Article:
This writer and many of you readers are of the need for speed crowd. Lower elapsed and transit times are good for not waiting for distance to meander by. Not that meandering isn’t a worthwhile way to travel, but for economy and the reality of life its just too much time waiting for transiting and a frustration.
David Lior, general manager of a small Israeli firm called R-Jet Engineering has a speedy more efficient and maybe quieter jet engine concept in their works. Next to rockets, with both fuel and oxidizer on board – jet is as fast as this writer is willing to go. Better engines are a very exciting prospect, especially if costs can be driven down.
Today’s modern jets with bypass turbo jets nacelles burn only half as much fuel per unit of thrust as their 1960s counterparts. These engines anchored to an airframe rely on Isaac Newton’s third law of motion: for every action there is an equal and opposite reaction. When a jet is running, a compressor at the front draws in air and compresses it- the action. The air is guided and diffused by static blades to allow for easier ignition into the combustion chamber where it is mixed with fuel and ignited. The reaction energy arrives from rapidly expanding hot gases, which blast out of the rear of the jet and thus drives the anchored engine and the aircraft forward. The ignited gases pass through another set of static blades, which direct and accelerate the hot gases to turn a turbine. The turbine is connected by a shaft to the compressor at the front, thus turning it and keeping the whole process running. As you can tell the non moving static diffuser and the non moving static stator are roadblocks in the way of free flowing air, fuel and exhaust gases.
R-Jet’s idea is to have the air and the ignited hot gases in the combustor rotate with the compressor and turbine. To achieve this, the company uses what it calls an orbiting combustion nozzle (OCN), which turns with the compressor to inject the air into the combustion chamber as a vortex. The vortex is maintained by blades that rotate on the inner casing of the combustor. This swirling action helps mix the air and fuel for more complete and much quicker combustion. The hot gases then exit, also in a vortex, to drive the turbine. No barrier to the actions with a diffuser or a block with stator. Free moving gases with little dynamic loss.
Dr Lior, says that eliminates the need for the two sets of static blades. It also means an OCN engine can be built more cheaply with fewer components. It would also need to be only half the size of a conventional jet of similar power. The engine would use at least 25% less fuel and, he claims, its emissions of carbon dioxide and nitrogen oxide would be cut by three-quarters because of its unique ignition properties. Bold statements, indeed.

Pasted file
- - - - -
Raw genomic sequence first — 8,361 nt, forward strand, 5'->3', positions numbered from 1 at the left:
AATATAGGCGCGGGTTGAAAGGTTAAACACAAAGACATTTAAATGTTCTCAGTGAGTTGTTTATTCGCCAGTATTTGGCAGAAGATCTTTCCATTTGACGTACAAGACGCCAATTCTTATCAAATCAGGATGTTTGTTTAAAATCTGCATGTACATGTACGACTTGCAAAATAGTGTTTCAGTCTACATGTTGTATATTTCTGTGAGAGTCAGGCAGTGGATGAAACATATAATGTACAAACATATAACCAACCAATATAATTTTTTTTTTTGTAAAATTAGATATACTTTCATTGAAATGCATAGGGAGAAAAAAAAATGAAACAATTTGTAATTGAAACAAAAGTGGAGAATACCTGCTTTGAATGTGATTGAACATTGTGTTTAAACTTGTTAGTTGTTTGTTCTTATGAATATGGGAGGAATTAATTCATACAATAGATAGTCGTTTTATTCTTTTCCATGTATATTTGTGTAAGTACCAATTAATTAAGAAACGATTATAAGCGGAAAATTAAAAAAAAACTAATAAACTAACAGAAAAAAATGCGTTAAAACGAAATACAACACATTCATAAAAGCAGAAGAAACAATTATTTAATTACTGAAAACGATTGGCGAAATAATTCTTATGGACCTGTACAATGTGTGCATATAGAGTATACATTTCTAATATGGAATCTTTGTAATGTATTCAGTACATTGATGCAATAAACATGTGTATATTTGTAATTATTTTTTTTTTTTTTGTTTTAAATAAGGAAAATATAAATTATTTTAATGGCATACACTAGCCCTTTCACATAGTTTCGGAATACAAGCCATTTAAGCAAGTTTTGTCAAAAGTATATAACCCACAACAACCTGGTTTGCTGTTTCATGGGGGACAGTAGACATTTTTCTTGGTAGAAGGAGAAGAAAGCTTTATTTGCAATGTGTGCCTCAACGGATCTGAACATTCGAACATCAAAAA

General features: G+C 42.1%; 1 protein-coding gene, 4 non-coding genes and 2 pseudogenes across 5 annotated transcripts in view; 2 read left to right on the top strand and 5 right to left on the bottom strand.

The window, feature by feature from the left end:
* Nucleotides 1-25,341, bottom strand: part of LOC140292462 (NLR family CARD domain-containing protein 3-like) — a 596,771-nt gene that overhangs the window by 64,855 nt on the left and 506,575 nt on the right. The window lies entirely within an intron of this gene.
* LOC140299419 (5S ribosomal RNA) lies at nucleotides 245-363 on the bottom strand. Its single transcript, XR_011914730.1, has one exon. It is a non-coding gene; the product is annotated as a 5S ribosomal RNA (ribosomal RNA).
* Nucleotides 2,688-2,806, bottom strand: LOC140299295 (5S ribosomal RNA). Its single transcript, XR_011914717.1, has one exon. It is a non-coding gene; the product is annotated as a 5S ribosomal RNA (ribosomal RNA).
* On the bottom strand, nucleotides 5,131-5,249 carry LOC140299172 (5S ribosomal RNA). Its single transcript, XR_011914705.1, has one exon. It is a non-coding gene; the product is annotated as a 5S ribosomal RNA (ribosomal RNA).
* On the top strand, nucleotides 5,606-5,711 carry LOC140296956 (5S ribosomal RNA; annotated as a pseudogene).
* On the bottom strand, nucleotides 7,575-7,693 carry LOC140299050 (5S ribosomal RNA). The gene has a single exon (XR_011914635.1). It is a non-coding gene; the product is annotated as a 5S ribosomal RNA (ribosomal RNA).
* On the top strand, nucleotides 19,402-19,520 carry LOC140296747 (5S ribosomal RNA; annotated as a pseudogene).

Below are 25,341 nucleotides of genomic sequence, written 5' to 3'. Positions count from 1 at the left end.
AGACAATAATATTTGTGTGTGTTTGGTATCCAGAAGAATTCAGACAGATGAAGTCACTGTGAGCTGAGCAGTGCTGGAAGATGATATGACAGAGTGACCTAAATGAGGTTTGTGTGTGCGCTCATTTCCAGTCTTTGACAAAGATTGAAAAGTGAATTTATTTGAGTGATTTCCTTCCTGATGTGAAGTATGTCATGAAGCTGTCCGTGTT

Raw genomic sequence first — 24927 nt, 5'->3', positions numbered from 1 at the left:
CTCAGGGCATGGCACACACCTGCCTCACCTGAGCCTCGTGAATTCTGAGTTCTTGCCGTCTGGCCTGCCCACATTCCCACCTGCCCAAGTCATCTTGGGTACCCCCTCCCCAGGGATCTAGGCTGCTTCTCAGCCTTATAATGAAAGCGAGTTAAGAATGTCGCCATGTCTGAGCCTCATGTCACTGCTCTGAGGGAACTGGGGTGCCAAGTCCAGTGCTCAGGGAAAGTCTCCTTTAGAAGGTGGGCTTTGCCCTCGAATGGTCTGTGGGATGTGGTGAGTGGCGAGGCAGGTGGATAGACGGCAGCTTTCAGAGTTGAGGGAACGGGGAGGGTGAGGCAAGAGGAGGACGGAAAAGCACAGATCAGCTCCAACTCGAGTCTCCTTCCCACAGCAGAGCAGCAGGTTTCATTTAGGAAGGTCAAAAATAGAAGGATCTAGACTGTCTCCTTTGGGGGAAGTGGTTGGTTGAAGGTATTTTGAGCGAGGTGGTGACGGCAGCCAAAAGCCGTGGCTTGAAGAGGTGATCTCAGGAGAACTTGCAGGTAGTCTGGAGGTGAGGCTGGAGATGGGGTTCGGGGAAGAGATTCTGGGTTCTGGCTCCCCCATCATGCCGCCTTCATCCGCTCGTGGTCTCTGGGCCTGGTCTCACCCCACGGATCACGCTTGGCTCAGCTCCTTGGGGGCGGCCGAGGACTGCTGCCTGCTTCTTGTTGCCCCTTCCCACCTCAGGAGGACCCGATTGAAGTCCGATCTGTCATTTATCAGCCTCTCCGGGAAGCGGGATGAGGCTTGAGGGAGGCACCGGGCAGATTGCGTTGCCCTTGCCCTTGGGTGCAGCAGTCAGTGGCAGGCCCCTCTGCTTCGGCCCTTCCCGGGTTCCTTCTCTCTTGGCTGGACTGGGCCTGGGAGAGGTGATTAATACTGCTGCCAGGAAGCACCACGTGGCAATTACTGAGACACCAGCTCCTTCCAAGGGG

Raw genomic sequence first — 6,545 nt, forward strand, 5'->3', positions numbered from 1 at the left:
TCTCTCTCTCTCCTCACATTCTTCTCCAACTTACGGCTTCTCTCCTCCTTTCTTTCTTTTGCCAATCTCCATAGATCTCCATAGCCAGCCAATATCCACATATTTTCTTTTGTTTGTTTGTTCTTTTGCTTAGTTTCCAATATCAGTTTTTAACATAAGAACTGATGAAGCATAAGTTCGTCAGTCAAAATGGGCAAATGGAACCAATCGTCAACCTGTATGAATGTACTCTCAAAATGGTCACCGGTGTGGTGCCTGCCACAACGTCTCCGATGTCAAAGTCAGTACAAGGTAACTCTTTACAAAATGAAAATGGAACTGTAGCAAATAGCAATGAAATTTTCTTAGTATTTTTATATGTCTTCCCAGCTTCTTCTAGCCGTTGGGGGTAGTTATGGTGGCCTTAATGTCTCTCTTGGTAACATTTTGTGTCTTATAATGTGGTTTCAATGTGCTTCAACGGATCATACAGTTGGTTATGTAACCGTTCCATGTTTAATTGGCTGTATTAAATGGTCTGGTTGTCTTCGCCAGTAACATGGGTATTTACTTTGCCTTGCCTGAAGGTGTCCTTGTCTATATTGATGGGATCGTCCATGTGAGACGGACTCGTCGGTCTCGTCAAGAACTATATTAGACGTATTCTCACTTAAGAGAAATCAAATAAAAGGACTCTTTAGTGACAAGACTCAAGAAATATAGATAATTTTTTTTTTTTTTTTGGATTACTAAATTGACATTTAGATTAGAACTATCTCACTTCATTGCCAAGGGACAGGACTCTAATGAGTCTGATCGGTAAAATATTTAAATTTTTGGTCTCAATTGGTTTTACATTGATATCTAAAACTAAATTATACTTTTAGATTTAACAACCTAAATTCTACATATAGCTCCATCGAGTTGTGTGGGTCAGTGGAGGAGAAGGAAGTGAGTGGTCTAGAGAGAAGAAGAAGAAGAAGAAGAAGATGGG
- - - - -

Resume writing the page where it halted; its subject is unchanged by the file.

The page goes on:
The company, founded by a group of Israeli military officials and jet-turbine experts from the former Soviet Union, has built a technology demonstrator but needs a bigger partner to take the concept further. A technical demonstrator isn’t going to put an engineering firm into the jet business. Radical changes in highly regulated fields like air transport where the installed base is almost uniform in design is a significant barrier to entry. R-Jet is working to get its OCN engines used first as generators to produce electricity or to power unmanned drones. With operating experience, the engines could then migrate to military aircraft and eventually airliners.
The big makers such as GE and Rolls Royce are not standing still. The visual change is the large fans in front of jet engines that are pulling air like a propeller and passing the air over the jet to muffle the exhaust blast sound. It’s effective if not as efficient as possible. Pulling some 90% of the working air over the whole engine at jet engine rotating speeds is a significant problem. Slower propellers are much more efficient. Both Rolls and GE are looking at alternatives like shorter counter rotating blades, Pratt and Whitney is considering reduction gears to slow the blade speeds down. Both offer improvements and considerable additional weight and mechanical load.
Those solutions would add significant cost to an engine and many more mechanical elements for breakdown, maintenance and inspection all built around the compress, diffuse, mix and ignite, stator straightening the flow and harvest regeneration energy in a now more than half century old, and well proven design.
It will be interesting to see if human syndromes like ‘not invented here’ and other emotional barriers will stop the major engine companies from seizing the opportunity that R-Jet has developed. If someone does, it could provide a giant leap forward for air travel and those wonderful short transit times for long distance travel.
That would be a good thing. Airlines have a hard time making money and fuel is a major expense. An ignition section revolution in jet engines could set up more decades of air travel improvements and put off the much of concern that the environmental crowd will get air travel into their sites for deep and steep fuel use restrictions. If we want to go far and fast for decades to come we might wish R-Jet and other innovators well.